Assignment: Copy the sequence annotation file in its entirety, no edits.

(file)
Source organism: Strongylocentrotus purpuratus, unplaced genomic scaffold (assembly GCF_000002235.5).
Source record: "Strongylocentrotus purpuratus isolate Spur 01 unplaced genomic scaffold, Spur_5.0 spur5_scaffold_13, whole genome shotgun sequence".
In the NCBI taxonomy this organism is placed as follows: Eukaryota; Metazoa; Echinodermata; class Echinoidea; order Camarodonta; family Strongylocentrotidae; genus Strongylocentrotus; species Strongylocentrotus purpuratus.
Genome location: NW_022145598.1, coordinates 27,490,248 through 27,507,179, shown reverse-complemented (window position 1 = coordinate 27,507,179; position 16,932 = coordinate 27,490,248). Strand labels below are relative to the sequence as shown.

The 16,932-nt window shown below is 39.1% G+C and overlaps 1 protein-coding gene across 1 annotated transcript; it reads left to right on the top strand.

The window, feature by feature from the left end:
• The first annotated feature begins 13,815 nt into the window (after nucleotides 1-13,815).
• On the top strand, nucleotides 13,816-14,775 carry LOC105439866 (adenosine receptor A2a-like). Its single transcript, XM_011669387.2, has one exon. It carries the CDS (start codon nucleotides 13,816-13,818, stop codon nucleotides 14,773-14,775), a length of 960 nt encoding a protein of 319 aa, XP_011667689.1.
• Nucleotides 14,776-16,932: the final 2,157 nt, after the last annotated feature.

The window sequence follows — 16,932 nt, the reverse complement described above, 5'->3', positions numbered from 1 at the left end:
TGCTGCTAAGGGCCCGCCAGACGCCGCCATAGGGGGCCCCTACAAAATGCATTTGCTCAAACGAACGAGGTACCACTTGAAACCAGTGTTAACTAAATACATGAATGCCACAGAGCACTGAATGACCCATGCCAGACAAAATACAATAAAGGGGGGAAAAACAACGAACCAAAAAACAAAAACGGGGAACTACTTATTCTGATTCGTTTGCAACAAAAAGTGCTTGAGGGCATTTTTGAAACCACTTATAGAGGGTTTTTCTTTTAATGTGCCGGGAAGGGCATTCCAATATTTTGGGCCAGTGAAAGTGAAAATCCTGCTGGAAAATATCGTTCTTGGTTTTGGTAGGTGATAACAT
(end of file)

Source organism: Strongylocentrotus purpuratus, unplaced genomic scaffold (assembly GCF_000002235.5).
Source record: "Strongylocentrotus purpuratus isolate Spur 01 unplaced genomic scaffold, Spur_5.0 spur5_scaffold_13, whole genome shotgun sequence".
In the NCBI taxonomy this organism is placed as follows: Eukaryota; Metazoa; Echinodermata; class Echinoidea; order Camarodonta; family Strongylocentrotidae; genus Strongylocentrotus; species Strongylocentrotus purpuratus.
Genome location: NW_022145598.1, coordinates 27,490,248 through 27,507,179, shown reverse-complemented (window position 1 = coordinate 27,507,179; position 16,932 = coordinate 27,490,248). Strand labels below are relative to the sequence as shown.

The 16,932-nt window shown below is 39.1% G+C and overlaps 1 protein-coding gene across 1 annotated transcript; it reads left to right on the top strand.

The window, feature by feature from the left end:
• The first annotated feature begins 13,815 nt into the window (after nucleotides 1-13,815).
• On the top strand, nucleotides 13,816-14,775 carry LOC105439866 (adenosine receptor A2a-like). Its single transcript, XM_011669387.2, has one exon. It carries the CDS (start codon nucleotides 13,816-13,818, stop codon nucleotides 14,773-14,775), a length of 960 nt encoding a protein of 319 aa, XP_011667689.1.
• Nucleotides 14,776-16,932: the final 2,157 nt, after the last annotated feature.

The window sequence follows — 16,932 nt, the reverse complement described above, 5'->3', positions numbered from 1 at the left end:
TGCTGCTAAGGGCCCGCCAGACGCCGCCATAGGGGGCCCCTACAAAATGCATTTGCTCAAACGAACGAGGTACCACTTGAAACCAGTGTTAACTAAATACATGAATGCCACAGAGCACTGAATGACCCATGCCAGACAAAATACAATAAAGGGGGGAAAAACAACGAACCAAAAAACAAAAACGGGGAACTACTTATTCTGATTCGTTTGCAACAAAAAGTGCTTGAGGGCATTTTTGAAACCACTTATAGAGGGTTTTTCTTTTAATGTGCCGGGAAGGGCATTCCAATATTTTGGGCCAGTGAAAGTGAAAATCCTGCTGGAAAATATCGTTCTTGGTTTTGGTAGGTGATAACAT